The beluga whale is an Arctic cetacean species with a circumpolar distribution and is hunted for subsistence use by indigenous peoples. Hunters are increasingly concerned about the health of the belugas they harvest and feed to their families. Health monitoring is carried out opportunistically in Alaska while hunt monitoring in the Inuvialuit Settlement Region (ISR) in Canada has been has been ongoing since the 1950's.
Herpesviruses are perhaps one of the most successful viruses, capable of infecting most vertebrates which they have done for millions of years. Herpesviruses cause a variety of diseases in humans and animals and most of us are familiar with cold sores and chickenpox both caused by "herpes". Whales and dolphins are known to be infected as well, but herpes infection has not been extensively studied in belugas.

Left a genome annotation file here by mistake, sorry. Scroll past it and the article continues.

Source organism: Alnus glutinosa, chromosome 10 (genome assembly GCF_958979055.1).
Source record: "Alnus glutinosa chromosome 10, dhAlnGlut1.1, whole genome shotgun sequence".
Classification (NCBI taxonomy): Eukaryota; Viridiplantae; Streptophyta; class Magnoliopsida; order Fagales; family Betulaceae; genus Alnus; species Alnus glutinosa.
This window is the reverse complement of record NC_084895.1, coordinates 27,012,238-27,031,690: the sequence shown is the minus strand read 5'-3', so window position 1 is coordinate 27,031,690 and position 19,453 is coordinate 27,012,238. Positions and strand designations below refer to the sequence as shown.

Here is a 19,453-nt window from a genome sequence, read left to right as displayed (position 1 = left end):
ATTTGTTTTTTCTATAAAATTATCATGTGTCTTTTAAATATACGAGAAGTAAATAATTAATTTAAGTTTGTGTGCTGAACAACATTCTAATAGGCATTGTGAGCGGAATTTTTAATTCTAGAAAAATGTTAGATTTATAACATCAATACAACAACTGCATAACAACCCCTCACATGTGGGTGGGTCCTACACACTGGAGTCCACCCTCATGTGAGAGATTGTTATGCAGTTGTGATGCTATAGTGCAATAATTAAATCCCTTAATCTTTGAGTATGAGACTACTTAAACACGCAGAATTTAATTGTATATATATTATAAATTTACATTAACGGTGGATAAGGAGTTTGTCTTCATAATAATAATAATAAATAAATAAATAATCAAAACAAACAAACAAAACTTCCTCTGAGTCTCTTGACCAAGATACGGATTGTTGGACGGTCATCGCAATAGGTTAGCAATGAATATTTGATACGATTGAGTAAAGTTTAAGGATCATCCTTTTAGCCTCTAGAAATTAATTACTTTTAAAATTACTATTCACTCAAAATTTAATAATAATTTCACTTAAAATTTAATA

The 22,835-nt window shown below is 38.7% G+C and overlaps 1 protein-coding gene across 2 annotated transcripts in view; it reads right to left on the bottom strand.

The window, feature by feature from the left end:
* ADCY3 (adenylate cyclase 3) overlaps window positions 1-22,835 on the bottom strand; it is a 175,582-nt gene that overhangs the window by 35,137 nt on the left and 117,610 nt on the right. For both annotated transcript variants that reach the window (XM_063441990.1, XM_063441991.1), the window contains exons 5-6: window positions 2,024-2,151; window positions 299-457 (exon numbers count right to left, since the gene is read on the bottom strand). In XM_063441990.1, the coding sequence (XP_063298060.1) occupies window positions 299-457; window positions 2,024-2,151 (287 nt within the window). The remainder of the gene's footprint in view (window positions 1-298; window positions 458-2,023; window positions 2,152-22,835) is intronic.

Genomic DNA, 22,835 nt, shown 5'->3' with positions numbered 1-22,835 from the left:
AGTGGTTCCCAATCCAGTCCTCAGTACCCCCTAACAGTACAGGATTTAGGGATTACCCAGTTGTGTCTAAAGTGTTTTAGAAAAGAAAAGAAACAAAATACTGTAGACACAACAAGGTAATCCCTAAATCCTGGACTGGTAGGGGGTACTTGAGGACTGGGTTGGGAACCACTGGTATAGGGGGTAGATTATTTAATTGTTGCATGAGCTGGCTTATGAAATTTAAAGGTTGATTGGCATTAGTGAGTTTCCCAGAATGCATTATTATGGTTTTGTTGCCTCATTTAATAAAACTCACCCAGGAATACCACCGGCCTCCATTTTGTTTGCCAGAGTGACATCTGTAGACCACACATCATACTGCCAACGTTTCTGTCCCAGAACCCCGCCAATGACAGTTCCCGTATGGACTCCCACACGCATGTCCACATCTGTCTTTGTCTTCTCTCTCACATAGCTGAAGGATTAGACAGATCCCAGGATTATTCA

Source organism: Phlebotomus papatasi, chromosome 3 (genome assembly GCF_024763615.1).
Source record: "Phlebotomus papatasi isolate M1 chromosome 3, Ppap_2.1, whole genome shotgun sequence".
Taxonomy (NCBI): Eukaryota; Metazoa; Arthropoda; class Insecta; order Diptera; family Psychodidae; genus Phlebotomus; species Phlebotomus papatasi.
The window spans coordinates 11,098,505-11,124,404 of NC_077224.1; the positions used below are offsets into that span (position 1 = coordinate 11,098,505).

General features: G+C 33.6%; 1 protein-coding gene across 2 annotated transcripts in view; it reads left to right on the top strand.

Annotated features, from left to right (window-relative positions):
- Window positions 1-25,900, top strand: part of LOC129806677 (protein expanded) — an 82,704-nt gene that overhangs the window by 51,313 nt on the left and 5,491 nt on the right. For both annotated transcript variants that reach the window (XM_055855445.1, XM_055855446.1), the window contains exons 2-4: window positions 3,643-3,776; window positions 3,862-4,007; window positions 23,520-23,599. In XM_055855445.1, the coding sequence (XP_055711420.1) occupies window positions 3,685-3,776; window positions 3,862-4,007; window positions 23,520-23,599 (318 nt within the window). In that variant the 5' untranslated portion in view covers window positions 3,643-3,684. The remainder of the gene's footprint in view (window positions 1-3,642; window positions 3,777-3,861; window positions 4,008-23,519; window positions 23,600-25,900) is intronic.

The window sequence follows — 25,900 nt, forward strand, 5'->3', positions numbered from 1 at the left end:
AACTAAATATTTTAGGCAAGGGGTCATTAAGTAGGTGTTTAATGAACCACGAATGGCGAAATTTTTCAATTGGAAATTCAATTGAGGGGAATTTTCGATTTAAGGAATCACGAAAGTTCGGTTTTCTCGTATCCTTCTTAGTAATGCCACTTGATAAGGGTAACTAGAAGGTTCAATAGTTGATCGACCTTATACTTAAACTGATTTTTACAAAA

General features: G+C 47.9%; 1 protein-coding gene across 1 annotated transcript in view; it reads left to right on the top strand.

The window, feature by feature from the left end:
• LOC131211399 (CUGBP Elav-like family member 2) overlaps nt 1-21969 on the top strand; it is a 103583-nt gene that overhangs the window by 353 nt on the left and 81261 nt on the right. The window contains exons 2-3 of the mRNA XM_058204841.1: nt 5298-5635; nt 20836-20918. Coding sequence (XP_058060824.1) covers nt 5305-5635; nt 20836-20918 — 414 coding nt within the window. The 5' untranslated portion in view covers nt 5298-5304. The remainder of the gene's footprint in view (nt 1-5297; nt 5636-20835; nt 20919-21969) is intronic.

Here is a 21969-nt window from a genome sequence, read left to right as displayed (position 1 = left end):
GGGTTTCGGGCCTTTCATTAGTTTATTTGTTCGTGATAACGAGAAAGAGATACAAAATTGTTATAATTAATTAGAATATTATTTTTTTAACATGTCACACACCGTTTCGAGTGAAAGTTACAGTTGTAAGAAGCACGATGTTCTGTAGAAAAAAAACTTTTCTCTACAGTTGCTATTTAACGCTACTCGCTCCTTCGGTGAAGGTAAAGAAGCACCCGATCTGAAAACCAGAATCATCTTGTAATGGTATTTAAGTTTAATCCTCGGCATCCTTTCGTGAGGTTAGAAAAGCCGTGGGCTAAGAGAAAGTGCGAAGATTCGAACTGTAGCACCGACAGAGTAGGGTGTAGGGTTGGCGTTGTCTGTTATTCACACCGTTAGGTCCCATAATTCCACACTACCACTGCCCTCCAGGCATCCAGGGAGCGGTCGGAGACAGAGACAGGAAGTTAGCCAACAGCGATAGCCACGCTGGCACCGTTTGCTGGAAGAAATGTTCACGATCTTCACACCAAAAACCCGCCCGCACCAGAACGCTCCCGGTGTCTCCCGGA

We were able to isolate a new species of herpesvirus, "Beluga Whale Herpes Virus" (BWHV), from both healthy and sick belugas from the ISR and Alaska. This is the first report of the isolation of a herpesvirus from belugas. The virus was found in three different populations of belugas and we hypothesize that it is circulating in all populations of belugas world-wide.
By examining the virus's genetic sequences we found it to be closely related to other herpes species infecting whales and also distantly related to human herpesviruses. This species of virus does not appear to cause disease in humans and poses no threat to hunters coming in contact with infected belugas.
We were also able to isolate the virus from some skin lesions in sick Alaskan belugas that had tissue pathologies consistent with herpes infection. This finding indicates that BWHV is able to cause significant disease in at least some individuals.
Only through continued health monitoring and assessments on healthy as well as dead/stranded belugas can we effectively understand the threats that infectious diseases pose to belugas. Wildlife managers can use the information provided by studies such as this one to ensure that we have sustainable beluga populations for future generations.